Sunday, April 11, 2004

Design Principles

In June 1999, Tim Peters channeled Guido and listed 19 guiding principles
for Python's design in a comp.lang.python posting. The principles shouldn't
be taken too seriously, as they're not hard-and-fast constraints and for
each rule you can probably list instances where it's been broken. Still, no
one has had much disagreement with this list of design criteria:

Beautiful is better than ugly.
Explicit is better than implicit.
Simple is better than complex.
Complex is better than complicated.
Flat is better than nested.
Sparse is better than dense.
Readability counts.
Special cases aren't special enough to break the rules.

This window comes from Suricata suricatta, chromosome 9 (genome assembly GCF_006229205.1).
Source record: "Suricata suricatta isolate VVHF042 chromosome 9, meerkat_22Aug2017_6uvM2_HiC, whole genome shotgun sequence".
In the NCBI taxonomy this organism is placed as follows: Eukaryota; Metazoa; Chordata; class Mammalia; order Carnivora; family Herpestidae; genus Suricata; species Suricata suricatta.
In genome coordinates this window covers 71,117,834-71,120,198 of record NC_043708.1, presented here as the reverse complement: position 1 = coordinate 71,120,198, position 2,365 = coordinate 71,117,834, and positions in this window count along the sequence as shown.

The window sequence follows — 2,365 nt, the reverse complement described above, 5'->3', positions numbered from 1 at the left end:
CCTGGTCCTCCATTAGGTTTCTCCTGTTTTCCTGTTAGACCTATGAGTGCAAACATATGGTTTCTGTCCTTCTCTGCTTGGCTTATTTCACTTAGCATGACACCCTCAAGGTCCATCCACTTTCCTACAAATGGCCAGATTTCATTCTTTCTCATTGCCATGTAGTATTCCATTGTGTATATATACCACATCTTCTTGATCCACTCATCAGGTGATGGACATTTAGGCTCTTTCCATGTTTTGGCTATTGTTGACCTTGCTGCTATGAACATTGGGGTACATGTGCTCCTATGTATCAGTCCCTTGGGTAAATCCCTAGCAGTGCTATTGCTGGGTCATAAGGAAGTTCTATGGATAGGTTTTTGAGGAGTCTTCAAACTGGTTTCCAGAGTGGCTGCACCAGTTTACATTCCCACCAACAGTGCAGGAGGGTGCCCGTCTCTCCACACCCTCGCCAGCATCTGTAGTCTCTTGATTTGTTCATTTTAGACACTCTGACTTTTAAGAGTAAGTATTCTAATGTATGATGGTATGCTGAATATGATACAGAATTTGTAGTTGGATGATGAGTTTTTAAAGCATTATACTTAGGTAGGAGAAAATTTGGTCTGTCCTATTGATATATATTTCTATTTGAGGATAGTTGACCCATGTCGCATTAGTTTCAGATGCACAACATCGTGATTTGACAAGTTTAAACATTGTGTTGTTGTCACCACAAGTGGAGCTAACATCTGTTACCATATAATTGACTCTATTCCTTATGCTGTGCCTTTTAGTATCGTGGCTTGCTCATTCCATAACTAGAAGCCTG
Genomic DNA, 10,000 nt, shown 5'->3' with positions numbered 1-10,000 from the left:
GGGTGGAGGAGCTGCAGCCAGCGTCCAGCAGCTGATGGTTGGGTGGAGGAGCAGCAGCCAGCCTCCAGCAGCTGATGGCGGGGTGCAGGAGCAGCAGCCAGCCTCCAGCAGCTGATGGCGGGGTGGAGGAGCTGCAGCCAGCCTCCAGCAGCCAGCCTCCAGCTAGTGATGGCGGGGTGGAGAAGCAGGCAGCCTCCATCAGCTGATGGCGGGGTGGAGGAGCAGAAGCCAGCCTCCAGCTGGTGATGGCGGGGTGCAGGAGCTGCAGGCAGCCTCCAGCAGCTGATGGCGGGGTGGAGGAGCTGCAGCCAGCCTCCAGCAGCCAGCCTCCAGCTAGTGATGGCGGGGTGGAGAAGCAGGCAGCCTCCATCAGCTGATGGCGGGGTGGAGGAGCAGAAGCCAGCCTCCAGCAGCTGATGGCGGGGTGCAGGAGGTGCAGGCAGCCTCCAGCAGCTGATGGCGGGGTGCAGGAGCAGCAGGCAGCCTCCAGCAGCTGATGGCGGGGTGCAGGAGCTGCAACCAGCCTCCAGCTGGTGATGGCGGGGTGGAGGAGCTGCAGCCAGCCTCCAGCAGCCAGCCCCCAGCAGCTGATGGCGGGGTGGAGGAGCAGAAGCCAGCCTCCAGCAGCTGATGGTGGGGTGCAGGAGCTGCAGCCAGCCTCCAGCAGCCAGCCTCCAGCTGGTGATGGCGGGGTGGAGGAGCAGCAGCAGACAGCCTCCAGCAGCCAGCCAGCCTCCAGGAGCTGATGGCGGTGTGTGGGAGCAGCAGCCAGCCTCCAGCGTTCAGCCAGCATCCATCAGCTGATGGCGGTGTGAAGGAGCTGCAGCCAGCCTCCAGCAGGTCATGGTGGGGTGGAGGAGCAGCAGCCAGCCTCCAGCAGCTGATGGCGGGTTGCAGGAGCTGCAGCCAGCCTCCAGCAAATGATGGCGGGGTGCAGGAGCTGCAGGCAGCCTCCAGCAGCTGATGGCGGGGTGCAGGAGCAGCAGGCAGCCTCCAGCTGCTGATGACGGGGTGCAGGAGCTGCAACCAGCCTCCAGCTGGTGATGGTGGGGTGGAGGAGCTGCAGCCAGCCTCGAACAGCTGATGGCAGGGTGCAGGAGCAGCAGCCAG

Although practicality beats purity.
Errors should never pass silently.
Unless explicitly silenced.
In the face of ambiguity, refuse the temptation to guess.
There should be one -- and preferably only one -- obvious way to do it.
Although that way may not be obvious at first unless you're Dutch.
Now is better than never.
Although never is often better than right now.
If the implementation is hard to explain, it's a bad idea.
If the implementation is easy to explain, it may be a good idea.
Namespaces are one honking great idea -- let's do more of those!

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